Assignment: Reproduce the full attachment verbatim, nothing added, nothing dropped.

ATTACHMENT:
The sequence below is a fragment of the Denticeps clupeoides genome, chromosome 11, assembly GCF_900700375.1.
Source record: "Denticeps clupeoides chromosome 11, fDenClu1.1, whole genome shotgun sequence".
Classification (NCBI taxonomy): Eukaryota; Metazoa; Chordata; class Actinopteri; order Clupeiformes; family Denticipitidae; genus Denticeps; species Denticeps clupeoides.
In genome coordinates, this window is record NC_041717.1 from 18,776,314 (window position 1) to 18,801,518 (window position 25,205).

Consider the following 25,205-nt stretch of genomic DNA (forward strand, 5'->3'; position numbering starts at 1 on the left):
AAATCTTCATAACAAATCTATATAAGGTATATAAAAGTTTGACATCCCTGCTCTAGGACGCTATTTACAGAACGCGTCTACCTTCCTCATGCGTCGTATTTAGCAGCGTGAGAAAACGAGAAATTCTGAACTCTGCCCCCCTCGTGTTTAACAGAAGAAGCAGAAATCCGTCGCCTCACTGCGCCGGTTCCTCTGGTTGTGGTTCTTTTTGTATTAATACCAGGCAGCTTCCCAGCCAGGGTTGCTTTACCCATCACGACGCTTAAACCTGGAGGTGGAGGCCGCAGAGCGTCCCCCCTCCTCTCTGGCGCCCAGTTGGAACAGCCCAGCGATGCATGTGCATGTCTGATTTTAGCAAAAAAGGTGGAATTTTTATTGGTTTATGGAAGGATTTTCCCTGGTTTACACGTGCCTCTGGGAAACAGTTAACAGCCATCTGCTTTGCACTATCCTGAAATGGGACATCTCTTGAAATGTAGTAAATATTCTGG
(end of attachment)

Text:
The sequence below is a fragment of the Denticeps clupeoides genome, chromosome 11, assembly GCF_900700375.1.
Source record: "Denticeps clupeoides chromosome 11, fDenClu1.1, whole genome shotgun sequence".
Classification (NCBI taxonomy): Eukaryota; Metazoa; Chordata; class Actinopteri; order Clupeiformes; family Denticipitidae; genus Denticeps; species Denticeps clupeoides.
In genome coordinates, this window is record NC_041717.1 from 18,776,314 (window position 1) to 18,801,518 (window position 25,205).

Consider the following 25,205-nt stretch of genomic DNA (forward strand, 5'->3'; position numbering starts at 1 on the left):
AAATCTTCATAACAAATCTATATAAGGTATATAAAAGTTTGACATCCCTGCTCTAGGACGCTATTTACAGAACGCGTCTACCTTCCTCATGCGTCGTATTTAGCAGCGTGAGAAAACGAGAAATTCTGAACTCTGCCCCCCTCGTGTTTAACAGAAGAAGCAGAAATCCGTCGCCTCACTGCGCCGGTTCCTCTGGTTGTGGTTCTTTTTGTATTAATACCAGGCAGCTTCCCAGCCAGGGTTGCTTTACCCATCACGACGCTTAAACCTGGAGGTGGAGGCCGCAGAGCGTCCCCCCTCCTCTCTGGCGCCCAGTTGGAACAGCCCAGCGATGCATGTGCATGTCTGATTTTAGCAAAAAAGGTGGAATTTTTATTGGTTTATGGAAGGATTTTCCCTGGTTTACACGTGCCTCTGGGAAACAGTTAACAGCCATCTGCTTTGCACTATCCTGAAATGGGACATCTCTTGAAATGTAGTAAATATTCTGG